Today’s Low Airfares to Europe? Thank Low Fuel Prices, Sir Freddie, and a Viking Named Bjørn

By Paul Riegler on 25 October 2016
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The fare wars are on and you can thank cheap fuel and a dramatic increase in competition for them. Channeling the ghost of Sir Freddie Laker who, in the 1970s pioneered jet age “no frills” international flights, numerous low-cost carriers, including Ryanair of Ireland, have brought affordable travel to the masses across the globe. Southwest Airlines, now the second largest airline in the world by number of passengers carried, has succeeded by sticking to one aircraft type and shorter routes.

In the United States, the cost per gallon for jet fuel has declined 28% in the first eight months of 2016 compared to the same period in 2015 and the average domestic fare dropped to $361, down 7.8% from $392 in the same period in 2015, according to the Department of Transportation’s Bureau of Transportation Statistics. This put fares at the lowest level since 2010, when adjusted for inflation.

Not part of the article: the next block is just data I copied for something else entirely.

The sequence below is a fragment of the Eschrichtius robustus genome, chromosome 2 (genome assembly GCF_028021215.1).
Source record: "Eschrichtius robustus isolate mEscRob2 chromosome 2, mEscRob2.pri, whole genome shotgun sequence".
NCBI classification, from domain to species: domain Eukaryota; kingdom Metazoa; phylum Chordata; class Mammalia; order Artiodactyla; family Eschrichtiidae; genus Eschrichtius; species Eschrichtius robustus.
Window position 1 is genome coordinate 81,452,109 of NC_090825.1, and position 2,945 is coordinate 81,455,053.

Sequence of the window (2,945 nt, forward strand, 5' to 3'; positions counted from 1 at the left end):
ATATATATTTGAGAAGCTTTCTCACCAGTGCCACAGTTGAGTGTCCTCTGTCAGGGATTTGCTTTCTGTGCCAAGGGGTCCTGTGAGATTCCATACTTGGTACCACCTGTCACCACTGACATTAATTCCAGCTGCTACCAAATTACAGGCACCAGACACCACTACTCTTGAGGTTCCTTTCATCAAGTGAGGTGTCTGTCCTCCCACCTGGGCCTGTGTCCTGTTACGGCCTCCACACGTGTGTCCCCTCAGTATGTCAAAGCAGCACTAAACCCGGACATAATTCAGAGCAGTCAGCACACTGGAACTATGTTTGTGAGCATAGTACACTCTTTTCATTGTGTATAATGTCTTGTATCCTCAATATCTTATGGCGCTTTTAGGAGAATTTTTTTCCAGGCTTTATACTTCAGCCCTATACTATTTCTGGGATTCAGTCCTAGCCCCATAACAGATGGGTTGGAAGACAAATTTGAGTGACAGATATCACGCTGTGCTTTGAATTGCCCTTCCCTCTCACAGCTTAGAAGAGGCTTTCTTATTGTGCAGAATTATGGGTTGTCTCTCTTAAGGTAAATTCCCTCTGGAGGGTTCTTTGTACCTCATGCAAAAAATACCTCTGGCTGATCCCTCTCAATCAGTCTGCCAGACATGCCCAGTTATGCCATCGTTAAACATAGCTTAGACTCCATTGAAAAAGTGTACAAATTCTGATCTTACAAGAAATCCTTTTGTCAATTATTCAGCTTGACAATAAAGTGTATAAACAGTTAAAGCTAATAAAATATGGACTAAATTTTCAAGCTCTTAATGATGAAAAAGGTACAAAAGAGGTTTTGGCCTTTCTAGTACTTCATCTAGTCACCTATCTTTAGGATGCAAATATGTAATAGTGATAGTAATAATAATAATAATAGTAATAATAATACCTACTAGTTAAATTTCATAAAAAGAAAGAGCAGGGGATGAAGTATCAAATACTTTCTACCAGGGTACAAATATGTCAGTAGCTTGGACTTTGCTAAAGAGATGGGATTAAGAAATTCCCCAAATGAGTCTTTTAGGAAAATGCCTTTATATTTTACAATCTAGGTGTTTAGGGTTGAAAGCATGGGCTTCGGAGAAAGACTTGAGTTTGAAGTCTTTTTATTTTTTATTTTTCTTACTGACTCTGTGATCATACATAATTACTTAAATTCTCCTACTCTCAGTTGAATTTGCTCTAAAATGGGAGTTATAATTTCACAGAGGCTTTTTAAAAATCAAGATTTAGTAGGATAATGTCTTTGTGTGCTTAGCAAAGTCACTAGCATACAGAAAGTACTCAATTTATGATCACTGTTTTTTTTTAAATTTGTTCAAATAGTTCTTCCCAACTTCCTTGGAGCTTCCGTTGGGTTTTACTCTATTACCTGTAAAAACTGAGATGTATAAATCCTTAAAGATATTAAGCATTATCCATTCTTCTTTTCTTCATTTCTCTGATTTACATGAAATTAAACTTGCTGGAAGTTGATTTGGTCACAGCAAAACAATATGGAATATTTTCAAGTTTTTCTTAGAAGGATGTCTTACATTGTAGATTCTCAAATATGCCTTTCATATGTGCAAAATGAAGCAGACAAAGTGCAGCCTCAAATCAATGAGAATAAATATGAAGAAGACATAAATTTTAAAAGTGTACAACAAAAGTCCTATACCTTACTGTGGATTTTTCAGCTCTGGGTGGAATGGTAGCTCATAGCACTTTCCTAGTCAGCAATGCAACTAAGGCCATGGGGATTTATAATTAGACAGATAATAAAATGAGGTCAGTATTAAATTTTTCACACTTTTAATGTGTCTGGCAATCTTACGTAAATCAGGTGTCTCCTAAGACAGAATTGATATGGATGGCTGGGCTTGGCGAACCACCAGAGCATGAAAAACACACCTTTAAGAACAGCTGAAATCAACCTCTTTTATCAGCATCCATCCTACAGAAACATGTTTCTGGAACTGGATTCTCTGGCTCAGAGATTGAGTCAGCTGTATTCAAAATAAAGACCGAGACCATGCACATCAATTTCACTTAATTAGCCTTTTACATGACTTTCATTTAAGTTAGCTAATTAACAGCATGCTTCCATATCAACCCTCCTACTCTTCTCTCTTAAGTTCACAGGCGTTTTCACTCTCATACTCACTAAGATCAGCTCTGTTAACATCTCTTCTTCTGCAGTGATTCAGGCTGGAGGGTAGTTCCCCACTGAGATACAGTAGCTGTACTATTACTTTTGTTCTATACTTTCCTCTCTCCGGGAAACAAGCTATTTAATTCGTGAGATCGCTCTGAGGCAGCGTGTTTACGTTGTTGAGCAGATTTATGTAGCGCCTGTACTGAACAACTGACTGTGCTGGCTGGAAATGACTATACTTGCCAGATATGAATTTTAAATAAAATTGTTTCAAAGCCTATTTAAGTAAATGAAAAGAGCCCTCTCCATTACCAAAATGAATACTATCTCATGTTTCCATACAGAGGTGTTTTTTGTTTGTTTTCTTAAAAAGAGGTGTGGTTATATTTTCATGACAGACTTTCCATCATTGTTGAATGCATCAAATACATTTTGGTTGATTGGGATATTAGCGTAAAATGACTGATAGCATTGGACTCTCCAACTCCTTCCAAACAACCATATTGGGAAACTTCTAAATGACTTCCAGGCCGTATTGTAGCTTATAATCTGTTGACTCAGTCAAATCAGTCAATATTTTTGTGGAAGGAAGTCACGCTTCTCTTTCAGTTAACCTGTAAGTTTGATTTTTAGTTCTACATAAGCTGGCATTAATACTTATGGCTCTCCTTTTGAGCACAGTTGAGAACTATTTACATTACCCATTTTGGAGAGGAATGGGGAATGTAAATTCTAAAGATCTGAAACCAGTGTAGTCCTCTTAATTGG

Looking back at 2016, travel to Europe is down after a year of terror attacks in Paris, Munich, and Brussels as well as the Brexit vote, although the latter has attracted a number of bargain hunters heading to London’s high streets for low-cost deals.

A Wow Air jet in Keflavik

A Wow Air jet in Keflavik

In general, low fares to Europe have come from relatively new non-U.S. airlines, mostly European low-cost carriers such as Norwegian Air and Wow Air. Indeed, Norwegian has offered sale fares from New York to Scandinavia for as low as $139 one way. To say this has made the U.S. legacy carriers a bit hot under the collar would be an understatement. Indeed, several of them, along with major airline employee unions, have asked the U.S. Department of Transportation to withhold approval on Norwegian’s flights by its Irish and U.K. subsidiaries, which some claim are operating under flags of convenience and underpaying their employees, charges the airline vociferously denies.

Last week, faced with declining revenue on transatlantic routes, Delta Air Lines, the country’s second largest, switched strategies and began to fight fire with fire, saying it would consider offering extremely low-cost coach fares.

“I think what we know is that Delta has a very, very strong brand, and much stronger than some of the [low-cost carriers], said Ed Bastian, the airline’s CEO, adding that he believes “people would prefer to fly with us than they would on some of the unknown, non-brand names.”

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